“Overfed and undernourished” is the diagnosis that people in the nutrition space, such as Duffy MacKay, senior vice president of science and regulatory affairs of the Council for Responsible Nutrition (CRN), call this phenomenon.
“This means some people have access to calories, but they’re not rich in nutrients and they end up with these hidden deficiencies,” he told NutraIngredients-USA.
A prime example is an increasing number of reports of a recurrence of the ancient vitamin C deficiency disease scurvy. At one time scurvy was noted among sailors, as better navigation techniques and better ships allowed longer cross ocean voyages, so seamen subsisted for long periods on a diet of salt meat, hard tack and dried peas that was almost entirely devoid of the essential nutrient. So low is the vitamin C intake required to prevent this disease that doctors in Massachusetts didn’t even think of diagnosing it at first, an article in Slate reported.
The populations affected, unsurprisingly, skew more towards individuals and households hovering around the US poverty line, living in neighborhoods deemed food deserts, and/or dealing with mental illness.
Is there animal in that? Deficiencies from lifestyle choices like veganism
Income inequality aside, MacKay also mentioned that a lot of deficiencies and malnourishment in developed countries today come from lifestyle choices.
“When you throw in any unique food choices, likes and dislikes, choices to be vegetarian or vegan, religious choices—it becomes even more complicated to get nutrients from food alone,” Mackay said.
He mentioned a recent study by the German Nutrition Society that said it is “difficult or impossible” for vegans to get enough nutrients, and the paper recommended that vegans to take vitamin B12 supplements “permanently.”
Hold the table salt: Iodine deficiencies in the US
Another trend CRN noticed and is trying to increase awareness of is iodine deficiency in the US. Among pregnant women, this deficiency is harmful. “[It’s] one of the things we’ve focused on since the last few years,” MacKay said.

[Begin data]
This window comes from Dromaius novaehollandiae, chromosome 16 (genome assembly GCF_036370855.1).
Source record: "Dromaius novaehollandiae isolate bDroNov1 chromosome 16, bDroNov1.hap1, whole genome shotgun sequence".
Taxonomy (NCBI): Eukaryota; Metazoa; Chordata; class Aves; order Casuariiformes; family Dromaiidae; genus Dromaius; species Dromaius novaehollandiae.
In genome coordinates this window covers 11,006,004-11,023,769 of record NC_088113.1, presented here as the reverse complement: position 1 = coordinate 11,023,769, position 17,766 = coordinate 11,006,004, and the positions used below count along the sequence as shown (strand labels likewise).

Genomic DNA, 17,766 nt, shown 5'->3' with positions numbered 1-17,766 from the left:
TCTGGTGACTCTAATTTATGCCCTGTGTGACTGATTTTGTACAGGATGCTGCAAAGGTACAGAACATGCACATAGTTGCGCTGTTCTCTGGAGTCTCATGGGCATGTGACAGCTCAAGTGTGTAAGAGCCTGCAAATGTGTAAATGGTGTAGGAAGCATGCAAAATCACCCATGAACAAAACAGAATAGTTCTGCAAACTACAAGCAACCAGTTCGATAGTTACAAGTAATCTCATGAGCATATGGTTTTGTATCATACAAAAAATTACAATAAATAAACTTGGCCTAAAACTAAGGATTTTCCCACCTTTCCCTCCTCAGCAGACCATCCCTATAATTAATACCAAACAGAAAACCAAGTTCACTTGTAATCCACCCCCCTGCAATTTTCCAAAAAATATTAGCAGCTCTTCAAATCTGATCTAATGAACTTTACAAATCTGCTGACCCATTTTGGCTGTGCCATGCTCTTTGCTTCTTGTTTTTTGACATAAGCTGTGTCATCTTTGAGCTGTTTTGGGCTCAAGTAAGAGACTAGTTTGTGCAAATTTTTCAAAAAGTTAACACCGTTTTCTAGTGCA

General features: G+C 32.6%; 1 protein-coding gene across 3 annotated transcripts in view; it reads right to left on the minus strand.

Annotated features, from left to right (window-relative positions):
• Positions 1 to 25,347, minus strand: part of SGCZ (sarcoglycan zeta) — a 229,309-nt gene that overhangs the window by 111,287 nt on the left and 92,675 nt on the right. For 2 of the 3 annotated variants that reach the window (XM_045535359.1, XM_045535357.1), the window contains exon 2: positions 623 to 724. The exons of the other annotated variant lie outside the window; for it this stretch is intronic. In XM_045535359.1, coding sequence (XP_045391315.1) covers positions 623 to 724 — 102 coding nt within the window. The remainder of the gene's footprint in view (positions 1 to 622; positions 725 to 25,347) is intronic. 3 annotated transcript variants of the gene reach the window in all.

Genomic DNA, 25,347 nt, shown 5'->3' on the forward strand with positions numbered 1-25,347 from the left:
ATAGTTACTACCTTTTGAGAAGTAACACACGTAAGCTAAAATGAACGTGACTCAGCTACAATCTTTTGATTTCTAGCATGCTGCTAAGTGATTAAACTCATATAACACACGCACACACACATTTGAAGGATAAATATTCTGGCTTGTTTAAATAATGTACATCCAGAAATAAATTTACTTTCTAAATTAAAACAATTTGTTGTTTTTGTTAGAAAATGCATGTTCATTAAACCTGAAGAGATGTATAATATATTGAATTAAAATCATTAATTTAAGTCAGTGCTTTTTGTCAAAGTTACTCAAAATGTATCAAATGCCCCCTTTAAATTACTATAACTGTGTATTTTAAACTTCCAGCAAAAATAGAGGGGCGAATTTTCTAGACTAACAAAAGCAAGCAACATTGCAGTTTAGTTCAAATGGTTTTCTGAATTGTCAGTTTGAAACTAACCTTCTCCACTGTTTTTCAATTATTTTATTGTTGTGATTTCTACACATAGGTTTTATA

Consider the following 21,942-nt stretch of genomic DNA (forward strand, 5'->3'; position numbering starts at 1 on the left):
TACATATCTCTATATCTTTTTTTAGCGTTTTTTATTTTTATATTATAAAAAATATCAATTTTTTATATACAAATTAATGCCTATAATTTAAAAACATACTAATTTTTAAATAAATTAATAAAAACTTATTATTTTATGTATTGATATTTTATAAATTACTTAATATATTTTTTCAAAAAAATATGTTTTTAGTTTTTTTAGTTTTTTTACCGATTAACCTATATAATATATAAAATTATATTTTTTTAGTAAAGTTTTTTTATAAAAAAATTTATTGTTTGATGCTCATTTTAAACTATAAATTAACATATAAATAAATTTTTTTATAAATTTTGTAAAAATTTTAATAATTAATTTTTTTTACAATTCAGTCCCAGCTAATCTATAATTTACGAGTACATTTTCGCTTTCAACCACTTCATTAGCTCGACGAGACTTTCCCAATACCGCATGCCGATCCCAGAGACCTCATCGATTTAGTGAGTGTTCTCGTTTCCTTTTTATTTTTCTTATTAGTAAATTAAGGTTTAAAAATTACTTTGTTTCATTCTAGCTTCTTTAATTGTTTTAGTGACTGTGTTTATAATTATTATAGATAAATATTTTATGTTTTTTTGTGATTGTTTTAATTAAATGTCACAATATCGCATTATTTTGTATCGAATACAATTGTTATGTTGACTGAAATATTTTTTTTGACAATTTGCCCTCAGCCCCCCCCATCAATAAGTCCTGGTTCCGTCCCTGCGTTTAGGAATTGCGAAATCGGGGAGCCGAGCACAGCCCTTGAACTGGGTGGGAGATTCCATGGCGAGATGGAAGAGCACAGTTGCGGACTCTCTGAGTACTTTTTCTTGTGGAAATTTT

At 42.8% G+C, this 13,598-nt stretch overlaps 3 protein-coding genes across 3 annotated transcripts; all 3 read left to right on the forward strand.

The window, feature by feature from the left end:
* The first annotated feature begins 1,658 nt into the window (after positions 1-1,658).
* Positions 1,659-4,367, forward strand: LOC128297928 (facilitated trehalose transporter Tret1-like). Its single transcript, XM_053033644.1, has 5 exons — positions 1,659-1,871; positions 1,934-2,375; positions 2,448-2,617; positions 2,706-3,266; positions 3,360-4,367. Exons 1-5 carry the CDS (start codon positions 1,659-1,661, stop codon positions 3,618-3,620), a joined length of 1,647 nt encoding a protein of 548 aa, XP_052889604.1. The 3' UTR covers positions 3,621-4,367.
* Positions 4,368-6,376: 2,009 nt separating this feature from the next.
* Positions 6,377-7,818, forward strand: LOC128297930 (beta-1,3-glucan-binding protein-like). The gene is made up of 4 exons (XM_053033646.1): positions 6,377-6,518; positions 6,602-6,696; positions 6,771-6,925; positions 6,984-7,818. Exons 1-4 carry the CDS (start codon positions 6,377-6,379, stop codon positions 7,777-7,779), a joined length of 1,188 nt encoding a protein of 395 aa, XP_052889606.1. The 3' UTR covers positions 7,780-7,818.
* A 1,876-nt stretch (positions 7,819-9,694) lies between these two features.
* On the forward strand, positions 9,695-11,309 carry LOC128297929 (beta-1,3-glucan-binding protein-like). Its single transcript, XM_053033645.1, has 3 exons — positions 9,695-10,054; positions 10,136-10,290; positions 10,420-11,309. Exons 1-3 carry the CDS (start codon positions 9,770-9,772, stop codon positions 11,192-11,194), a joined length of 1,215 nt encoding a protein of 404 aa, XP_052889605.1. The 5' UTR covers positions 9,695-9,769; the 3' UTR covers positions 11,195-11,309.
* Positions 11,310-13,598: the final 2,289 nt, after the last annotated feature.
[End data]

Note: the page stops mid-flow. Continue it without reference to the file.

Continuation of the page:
“In our Western nations, we’re seeing a suboptimal iodine intake because our food supply has less of it than we used to,” he added. It started when increased cases of hypertension pushed table salt out of favor, and processed foods like canned soups and chips opt for sea salt or Himalayan salt—neither of which is fortified with iodine—to follow consumer demand. The initial choice of table salt for iodine fortification had to do with its ubiquity in the US diet in years past.
Consequences that have been reported for pregnant women with iodine deficiency include lower IQ for the child, and according to MacKay, “cretinism,” which includes growth retardation.
The controversy of sacrificing nutritious ingredients to meet “clean label” demands is a hot topic in the food industry, like when cereal manufacturers removed vitamin B2 in order to become non-GMO.
How the dietary supplements industry could take part
MacKay said the industry has been taking steps to work with regulators to allow dietary supplements to be included in the SNAP and WIC programs.
Additionally, MacKay said the industry can work closely with healthcare associations and societies to find what deficiencies a population has, say, the elderly or children, so supplement companies can match up products with nutrient shortfalls.
“We really have the opportunity to be part of the short-term solution,” MacKay said. “And I say short-term because everyone’s vision should be a population that gets all the nutrients they need from their diet, that should be the goal.”
But, frankly, MacKay said “we are so far from reaching that goal, and we need to be pragmatic.”